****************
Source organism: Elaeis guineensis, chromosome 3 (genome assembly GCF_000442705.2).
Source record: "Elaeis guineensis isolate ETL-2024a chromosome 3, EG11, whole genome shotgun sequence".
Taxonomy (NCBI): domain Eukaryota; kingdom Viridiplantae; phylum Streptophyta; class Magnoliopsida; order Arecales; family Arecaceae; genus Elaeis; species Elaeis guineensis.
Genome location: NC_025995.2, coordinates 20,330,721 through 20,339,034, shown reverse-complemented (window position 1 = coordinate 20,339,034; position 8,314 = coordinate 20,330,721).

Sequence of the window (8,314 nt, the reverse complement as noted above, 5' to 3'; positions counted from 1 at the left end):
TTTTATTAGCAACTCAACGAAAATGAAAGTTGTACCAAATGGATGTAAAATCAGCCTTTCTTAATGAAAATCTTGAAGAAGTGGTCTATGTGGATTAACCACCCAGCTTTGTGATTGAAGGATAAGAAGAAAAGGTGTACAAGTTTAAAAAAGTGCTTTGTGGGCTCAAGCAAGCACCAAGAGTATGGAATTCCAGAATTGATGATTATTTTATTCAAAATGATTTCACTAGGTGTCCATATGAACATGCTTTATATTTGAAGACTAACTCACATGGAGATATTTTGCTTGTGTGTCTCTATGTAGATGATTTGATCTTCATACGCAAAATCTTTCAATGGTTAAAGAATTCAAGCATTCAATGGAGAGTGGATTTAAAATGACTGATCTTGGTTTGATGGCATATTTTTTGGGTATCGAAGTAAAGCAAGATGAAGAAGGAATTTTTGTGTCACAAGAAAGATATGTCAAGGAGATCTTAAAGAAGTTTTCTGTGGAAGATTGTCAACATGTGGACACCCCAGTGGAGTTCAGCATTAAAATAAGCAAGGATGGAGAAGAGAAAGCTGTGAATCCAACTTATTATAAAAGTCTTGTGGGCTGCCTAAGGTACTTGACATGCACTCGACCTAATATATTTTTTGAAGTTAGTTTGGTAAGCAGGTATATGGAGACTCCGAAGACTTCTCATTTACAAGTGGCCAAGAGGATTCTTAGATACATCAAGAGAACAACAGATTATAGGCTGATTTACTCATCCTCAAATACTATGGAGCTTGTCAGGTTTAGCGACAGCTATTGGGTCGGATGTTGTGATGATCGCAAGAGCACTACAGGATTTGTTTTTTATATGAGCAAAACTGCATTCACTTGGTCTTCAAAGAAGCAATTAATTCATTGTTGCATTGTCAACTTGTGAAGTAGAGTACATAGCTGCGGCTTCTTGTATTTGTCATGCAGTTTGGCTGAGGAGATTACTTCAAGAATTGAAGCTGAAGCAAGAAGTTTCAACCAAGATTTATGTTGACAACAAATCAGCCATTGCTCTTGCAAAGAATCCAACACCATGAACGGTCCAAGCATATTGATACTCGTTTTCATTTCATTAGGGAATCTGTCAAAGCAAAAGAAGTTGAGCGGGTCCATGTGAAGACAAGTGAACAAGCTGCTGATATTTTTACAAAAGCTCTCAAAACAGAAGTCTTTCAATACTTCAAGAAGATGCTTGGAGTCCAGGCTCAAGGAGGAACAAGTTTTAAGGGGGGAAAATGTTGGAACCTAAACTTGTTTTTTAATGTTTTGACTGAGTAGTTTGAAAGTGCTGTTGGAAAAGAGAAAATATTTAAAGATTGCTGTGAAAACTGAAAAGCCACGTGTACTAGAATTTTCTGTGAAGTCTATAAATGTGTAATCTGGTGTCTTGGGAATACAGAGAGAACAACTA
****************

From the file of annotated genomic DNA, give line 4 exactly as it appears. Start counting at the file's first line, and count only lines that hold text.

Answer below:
Genome location: NC_025995.2, coordinates 20,330,721 through 20,339,034, shown reverse-complemented (window position 1 = coordinate 20,339,034; position 8,314 = coordinate 20,330,721).